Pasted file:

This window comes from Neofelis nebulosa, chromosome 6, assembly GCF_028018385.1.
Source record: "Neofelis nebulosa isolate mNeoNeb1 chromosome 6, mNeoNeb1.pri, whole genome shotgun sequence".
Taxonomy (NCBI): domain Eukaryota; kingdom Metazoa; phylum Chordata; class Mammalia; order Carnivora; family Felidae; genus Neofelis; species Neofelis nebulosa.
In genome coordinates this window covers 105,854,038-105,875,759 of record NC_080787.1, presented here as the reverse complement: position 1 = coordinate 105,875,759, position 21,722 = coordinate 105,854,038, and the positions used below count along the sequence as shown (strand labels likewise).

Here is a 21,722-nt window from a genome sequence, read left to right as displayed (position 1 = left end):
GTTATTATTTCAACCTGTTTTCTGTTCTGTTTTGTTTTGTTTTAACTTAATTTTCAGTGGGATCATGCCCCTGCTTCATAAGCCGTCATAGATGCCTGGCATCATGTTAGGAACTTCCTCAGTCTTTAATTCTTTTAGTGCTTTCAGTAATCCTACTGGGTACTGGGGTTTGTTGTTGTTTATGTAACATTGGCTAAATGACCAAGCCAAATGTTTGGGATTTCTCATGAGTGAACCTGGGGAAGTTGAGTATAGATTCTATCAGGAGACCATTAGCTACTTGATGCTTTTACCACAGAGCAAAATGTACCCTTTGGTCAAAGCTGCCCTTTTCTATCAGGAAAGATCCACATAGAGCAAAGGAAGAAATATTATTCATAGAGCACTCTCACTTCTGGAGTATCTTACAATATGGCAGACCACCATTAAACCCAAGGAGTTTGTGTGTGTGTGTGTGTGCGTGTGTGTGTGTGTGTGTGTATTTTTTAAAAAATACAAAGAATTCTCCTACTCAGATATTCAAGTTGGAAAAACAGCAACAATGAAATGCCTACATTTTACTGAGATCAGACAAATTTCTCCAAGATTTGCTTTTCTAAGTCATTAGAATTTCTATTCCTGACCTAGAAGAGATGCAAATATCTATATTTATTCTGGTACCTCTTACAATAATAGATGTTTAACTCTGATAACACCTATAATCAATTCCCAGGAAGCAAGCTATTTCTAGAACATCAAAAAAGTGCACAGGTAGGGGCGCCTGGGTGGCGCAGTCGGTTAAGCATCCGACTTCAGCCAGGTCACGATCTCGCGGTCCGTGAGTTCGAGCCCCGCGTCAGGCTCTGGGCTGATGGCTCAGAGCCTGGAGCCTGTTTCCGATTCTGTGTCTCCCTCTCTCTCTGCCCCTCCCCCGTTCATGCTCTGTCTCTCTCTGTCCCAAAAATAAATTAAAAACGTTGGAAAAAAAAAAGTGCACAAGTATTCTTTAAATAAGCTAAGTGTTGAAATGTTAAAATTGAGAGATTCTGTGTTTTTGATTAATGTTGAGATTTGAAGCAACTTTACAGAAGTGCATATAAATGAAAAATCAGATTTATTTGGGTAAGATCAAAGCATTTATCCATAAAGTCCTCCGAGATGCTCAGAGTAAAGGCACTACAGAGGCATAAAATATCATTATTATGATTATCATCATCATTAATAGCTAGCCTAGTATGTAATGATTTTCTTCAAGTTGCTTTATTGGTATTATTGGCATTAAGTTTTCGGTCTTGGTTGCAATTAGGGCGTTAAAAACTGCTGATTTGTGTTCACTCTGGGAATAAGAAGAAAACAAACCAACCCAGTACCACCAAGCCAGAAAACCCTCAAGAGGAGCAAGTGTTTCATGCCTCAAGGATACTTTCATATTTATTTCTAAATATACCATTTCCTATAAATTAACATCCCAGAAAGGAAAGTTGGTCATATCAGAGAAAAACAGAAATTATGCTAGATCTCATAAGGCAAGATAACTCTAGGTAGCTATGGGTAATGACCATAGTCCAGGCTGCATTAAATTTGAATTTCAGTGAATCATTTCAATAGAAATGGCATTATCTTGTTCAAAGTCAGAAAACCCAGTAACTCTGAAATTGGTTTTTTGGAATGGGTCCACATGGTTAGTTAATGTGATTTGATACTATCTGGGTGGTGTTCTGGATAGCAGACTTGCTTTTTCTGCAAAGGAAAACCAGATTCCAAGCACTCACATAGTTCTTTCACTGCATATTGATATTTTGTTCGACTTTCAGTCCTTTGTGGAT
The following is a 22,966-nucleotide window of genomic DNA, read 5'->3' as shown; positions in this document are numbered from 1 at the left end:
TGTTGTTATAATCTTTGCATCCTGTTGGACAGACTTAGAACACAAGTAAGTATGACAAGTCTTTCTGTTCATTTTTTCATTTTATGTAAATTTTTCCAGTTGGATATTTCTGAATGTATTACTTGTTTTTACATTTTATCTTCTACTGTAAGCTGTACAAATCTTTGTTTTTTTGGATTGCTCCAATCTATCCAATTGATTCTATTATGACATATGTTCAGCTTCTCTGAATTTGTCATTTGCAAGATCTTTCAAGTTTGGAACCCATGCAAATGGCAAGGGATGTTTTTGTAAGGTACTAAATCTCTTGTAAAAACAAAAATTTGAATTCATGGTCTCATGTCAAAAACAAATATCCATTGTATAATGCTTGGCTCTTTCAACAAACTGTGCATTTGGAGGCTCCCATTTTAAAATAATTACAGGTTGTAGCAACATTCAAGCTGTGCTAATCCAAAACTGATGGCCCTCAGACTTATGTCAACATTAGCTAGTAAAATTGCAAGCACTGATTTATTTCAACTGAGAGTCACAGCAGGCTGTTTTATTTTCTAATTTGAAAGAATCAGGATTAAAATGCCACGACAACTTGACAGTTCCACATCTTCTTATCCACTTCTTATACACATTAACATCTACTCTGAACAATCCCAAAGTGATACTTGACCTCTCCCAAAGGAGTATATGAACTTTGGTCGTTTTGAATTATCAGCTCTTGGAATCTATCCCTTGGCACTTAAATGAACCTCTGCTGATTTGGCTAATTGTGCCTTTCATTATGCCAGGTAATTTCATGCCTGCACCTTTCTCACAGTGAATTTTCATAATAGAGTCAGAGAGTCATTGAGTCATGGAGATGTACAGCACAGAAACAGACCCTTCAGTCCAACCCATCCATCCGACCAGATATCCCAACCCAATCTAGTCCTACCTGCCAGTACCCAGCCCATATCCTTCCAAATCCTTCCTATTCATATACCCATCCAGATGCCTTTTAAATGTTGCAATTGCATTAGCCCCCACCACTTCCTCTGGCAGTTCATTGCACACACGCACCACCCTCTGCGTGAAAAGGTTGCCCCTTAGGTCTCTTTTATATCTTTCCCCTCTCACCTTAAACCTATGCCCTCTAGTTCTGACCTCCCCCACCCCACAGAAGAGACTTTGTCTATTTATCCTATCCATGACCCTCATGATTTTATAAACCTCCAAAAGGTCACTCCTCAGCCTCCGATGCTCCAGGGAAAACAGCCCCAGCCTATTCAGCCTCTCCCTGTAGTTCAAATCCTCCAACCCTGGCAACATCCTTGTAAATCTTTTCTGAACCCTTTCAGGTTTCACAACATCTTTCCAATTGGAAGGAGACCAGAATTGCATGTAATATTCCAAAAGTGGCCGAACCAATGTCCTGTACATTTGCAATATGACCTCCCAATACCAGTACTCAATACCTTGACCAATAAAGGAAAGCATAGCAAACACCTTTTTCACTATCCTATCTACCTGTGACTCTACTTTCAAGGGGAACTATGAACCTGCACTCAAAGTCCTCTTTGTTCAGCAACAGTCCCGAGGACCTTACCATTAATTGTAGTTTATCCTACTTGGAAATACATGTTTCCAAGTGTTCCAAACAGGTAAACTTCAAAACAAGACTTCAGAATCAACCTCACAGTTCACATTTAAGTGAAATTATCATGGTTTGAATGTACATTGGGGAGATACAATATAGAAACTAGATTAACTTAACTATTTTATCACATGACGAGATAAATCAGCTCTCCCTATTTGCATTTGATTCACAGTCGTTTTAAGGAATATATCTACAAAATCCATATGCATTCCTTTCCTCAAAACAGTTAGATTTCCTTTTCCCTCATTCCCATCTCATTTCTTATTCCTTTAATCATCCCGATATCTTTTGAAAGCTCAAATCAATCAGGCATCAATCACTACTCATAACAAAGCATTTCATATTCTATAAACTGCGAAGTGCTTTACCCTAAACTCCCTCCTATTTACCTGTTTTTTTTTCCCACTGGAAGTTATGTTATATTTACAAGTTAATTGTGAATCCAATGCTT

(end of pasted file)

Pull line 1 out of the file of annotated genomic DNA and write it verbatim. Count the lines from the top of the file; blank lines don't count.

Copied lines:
This window comes from Neofelis nebulosa, chromosome 6, assembly GCF_028018385.1.